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UBC Theses and Dissertations

Critical seismic performance assessment of concrete bridge piers designed following Canadian Highway Bridge Design Code Kabir, Md Rashedul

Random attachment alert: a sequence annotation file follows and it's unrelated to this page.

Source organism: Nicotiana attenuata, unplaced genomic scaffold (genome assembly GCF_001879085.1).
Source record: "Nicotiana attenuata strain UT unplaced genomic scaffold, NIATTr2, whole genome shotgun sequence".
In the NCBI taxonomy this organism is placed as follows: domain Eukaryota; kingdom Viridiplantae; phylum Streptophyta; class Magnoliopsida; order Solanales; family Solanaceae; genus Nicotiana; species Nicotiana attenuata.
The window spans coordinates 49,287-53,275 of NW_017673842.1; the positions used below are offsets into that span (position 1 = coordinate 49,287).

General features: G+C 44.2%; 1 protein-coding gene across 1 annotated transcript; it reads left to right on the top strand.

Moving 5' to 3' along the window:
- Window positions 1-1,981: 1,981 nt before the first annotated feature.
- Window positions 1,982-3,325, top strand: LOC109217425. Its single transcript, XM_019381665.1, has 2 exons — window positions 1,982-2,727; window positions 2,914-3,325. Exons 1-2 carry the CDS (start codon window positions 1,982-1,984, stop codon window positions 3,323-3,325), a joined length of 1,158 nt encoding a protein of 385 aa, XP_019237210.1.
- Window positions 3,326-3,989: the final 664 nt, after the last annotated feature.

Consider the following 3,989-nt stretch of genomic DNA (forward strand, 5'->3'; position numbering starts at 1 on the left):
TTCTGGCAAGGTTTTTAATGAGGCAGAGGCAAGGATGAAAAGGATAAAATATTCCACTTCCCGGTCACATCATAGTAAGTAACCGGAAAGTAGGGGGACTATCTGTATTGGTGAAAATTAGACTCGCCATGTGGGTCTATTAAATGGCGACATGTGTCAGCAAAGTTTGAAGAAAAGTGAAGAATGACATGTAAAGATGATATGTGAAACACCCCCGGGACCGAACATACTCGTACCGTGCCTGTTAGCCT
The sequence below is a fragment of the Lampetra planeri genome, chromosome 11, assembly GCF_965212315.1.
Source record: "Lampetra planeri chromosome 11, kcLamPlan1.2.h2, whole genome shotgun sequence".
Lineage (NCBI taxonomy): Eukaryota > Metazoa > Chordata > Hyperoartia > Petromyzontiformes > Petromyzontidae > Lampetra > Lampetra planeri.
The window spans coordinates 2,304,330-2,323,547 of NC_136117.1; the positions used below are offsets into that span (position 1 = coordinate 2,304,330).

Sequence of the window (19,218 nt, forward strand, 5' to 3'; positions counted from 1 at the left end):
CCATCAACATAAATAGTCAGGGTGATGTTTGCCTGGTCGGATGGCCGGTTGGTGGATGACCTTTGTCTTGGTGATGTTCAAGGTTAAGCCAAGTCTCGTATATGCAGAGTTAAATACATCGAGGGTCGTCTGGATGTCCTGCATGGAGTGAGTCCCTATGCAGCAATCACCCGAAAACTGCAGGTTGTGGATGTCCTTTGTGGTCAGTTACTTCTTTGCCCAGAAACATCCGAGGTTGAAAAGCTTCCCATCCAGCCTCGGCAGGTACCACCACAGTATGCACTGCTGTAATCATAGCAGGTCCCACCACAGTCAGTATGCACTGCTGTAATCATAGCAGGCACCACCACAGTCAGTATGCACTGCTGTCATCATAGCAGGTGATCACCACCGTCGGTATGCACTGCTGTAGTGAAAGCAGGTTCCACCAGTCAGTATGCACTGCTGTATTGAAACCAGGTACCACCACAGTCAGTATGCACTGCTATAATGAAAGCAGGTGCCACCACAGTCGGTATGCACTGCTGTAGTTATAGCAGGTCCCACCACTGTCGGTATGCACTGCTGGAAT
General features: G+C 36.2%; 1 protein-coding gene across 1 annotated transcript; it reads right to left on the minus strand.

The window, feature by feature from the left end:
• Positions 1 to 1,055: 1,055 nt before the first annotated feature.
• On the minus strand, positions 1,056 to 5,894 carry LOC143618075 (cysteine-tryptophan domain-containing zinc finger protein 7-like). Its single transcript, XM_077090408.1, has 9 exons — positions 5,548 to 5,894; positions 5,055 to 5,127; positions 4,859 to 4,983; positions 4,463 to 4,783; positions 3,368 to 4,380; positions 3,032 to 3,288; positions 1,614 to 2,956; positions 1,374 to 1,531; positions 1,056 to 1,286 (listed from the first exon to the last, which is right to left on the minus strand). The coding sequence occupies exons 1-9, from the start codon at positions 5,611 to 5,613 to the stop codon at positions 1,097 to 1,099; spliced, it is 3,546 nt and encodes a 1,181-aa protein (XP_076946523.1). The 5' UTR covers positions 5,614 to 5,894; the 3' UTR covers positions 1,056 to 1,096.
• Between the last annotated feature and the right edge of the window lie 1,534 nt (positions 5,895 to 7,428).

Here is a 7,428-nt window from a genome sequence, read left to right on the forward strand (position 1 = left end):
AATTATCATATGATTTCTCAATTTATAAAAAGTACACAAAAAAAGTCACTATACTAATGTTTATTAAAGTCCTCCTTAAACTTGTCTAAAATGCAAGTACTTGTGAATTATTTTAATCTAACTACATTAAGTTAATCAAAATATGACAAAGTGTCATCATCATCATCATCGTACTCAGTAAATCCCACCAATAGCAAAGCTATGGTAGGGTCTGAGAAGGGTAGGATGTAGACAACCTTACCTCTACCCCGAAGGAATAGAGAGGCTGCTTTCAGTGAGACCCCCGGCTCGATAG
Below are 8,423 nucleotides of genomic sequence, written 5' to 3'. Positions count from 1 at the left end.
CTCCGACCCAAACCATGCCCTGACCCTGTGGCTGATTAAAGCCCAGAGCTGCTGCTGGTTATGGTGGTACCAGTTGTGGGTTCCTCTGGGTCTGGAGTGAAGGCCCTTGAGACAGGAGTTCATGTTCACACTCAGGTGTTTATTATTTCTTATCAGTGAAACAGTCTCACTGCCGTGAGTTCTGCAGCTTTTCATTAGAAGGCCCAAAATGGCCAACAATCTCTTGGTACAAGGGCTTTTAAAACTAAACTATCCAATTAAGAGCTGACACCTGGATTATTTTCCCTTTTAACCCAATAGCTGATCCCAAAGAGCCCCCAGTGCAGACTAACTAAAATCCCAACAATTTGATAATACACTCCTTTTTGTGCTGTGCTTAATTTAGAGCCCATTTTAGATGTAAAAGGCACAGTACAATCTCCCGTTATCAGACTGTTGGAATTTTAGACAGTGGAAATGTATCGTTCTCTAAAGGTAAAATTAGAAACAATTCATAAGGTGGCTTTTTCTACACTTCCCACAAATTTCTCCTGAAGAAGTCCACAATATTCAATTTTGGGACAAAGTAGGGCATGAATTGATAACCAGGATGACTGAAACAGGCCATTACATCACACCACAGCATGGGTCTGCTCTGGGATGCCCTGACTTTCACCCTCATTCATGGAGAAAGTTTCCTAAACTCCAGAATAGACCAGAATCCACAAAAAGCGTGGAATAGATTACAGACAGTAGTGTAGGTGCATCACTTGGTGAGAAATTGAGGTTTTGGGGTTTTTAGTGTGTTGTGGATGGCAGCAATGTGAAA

Performance-based design (PBD) method is gradually taking over the traditional force-based design (FBD) for designing bridges in North America. Considering the importance of bridge structures in the transportation network, quantitative performance criteria were adopted in Canadian Highway Bridge Design Code (CHBDC) in 2014 and a supplement to CHBDC 2014 was published in 2016. In this study, a lifeline bridge pier is designed following the FBD method from CHBDC 2010 and PBD approach following CHBDC 2014 and the supplement to CHBDC 2014 to understand the impression of changes in bridge design codes. The dominating performance criteria in the new supplement to CHBDC 2014 for a lifeline bridge is the maintenance of repairable damage at a seismic event of 975 years return period. The performances of the designed bridge piers are assessed using 20 near-fault ground motions through incremental dynamic analysis. Fragility curves for the bridge piers are plotted to perform the seismic vulnerability analysis of the bridge piers designed following three different alternatives. A lifeline bridge pier is also designed following PBD from CHBDC 2014 using different ASTM grade steel of varying strength and fracture elongation in combination with different concrete strength. Performances of the designed bridge piers are evaluated for site-specific ground motion suits. Moreover, the impact of changing reinforcement strength on the designed bridge piers' seismic behavior is checked by fragility analysis. PBD from the supplement to CHBDC 2014 shows the highest damage probability. Whereas, the FBD from CHBDC 2010 and the PBD from CHBDC 2014 substantially reduce the risk of damage and improve the performance of the bridge pier. Practicing high strength steel reinforcement (HSR) in PBD of bridge piers can reduce the required percentage of reinforcement by 50% compared to conventionally used Grade 60 reinforcement. Construction difficulties can be avoided due to less congestion of rebars and cost of construction can be cut down without compromising the seismic performance. Damage vulnerability related to longitudinal steel strain reduces remarkably, and the collapse performance decreases when HSR are practiced in the design of bridge piers. Incorporation of high strength concrete can marginally improve the collapse performance.

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